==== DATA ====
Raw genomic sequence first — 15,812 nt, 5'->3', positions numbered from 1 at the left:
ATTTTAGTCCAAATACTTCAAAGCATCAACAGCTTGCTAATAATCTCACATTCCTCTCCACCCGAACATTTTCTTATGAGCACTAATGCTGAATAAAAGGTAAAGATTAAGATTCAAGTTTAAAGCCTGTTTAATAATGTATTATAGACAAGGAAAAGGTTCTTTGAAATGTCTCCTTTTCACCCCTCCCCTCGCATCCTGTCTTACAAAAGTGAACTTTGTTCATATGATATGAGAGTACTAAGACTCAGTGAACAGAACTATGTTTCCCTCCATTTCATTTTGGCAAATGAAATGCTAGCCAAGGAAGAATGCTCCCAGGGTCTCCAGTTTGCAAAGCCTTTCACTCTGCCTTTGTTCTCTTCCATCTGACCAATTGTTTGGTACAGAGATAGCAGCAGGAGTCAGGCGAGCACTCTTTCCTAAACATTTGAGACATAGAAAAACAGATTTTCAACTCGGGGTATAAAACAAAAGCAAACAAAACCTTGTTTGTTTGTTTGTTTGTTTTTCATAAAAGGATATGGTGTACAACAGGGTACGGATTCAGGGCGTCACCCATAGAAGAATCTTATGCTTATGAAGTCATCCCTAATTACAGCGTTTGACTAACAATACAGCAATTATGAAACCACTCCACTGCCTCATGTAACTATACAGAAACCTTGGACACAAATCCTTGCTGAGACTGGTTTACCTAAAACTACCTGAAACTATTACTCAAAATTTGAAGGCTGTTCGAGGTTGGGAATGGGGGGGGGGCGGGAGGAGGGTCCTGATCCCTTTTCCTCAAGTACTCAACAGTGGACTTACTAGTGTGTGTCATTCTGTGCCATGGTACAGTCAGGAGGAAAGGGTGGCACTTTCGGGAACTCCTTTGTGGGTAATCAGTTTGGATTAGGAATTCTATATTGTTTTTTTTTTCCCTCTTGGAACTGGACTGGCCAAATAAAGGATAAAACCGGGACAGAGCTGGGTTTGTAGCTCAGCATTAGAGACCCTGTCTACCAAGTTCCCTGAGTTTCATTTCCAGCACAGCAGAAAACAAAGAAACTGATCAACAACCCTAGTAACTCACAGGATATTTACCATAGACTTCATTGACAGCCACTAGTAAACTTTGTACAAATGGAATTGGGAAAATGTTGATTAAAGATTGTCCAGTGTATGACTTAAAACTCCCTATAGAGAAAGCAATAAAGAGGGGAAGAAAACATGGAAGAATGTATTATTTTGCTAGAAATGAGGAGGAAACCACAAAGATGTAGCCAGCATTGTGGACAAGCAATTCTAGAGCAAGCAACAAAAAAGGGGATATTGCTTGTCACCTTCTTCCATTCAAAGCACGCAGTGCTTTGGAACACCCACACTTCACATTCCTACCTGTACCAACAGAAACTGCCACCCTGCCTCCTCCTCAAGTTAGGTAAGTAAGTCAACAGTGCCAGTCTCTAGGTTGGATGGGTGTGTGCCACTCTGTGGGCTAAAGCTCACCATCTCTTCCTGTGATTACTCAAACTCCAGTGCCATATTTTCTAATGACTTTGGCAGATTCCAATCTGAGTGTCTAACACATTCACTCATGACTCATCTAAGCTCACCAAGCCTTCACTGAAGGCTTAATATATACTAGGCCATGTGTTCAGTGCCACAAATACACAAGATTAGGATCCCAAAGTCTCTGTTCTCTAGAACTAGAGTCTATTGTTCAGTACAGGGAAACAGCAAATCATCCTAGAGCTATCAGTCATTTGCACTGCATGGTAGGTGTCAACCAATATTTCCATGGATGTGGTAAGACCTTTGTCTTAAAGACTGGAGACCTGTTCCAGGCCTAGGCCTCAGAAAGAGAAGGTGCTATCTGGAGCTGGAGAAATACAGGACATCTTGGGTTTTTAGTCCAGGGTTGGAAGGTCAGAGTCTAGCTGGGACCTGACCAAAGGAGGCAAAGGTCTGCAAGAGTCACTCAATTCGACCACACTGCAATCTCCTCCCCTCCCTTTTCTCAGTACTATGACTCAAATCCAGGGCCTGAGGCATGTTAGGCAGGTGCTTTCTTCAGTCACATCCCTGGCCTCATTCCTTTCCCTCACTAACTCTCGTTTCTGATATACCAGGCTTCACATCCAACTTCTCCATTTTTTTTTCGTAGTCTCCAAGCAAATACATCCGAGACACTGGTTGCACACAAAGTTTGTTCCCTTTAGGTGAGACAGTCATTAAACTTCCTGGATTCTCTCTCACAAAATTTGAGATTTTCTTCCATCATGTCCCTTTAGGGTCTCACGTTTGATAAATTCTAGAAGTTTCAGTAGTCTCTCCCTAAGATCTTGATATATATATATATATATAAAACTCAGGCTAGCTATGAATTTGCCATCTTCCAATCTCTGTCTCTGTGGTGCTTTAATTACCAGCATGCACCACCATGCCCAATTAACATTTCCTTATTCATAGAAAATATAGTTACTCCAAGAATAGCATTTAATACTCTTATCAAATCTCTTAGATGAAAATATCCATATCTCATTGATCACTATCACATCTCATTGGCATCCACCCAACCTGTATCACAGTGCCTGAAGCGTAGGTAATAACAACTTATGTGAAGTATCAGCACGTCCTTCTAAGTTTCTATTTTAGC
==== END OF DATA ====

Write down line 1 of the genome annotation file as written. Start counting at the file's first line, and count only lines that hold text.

Raw genomic sequence first — 15,812 nt, 5'->3', positions numbered from 1 at the left: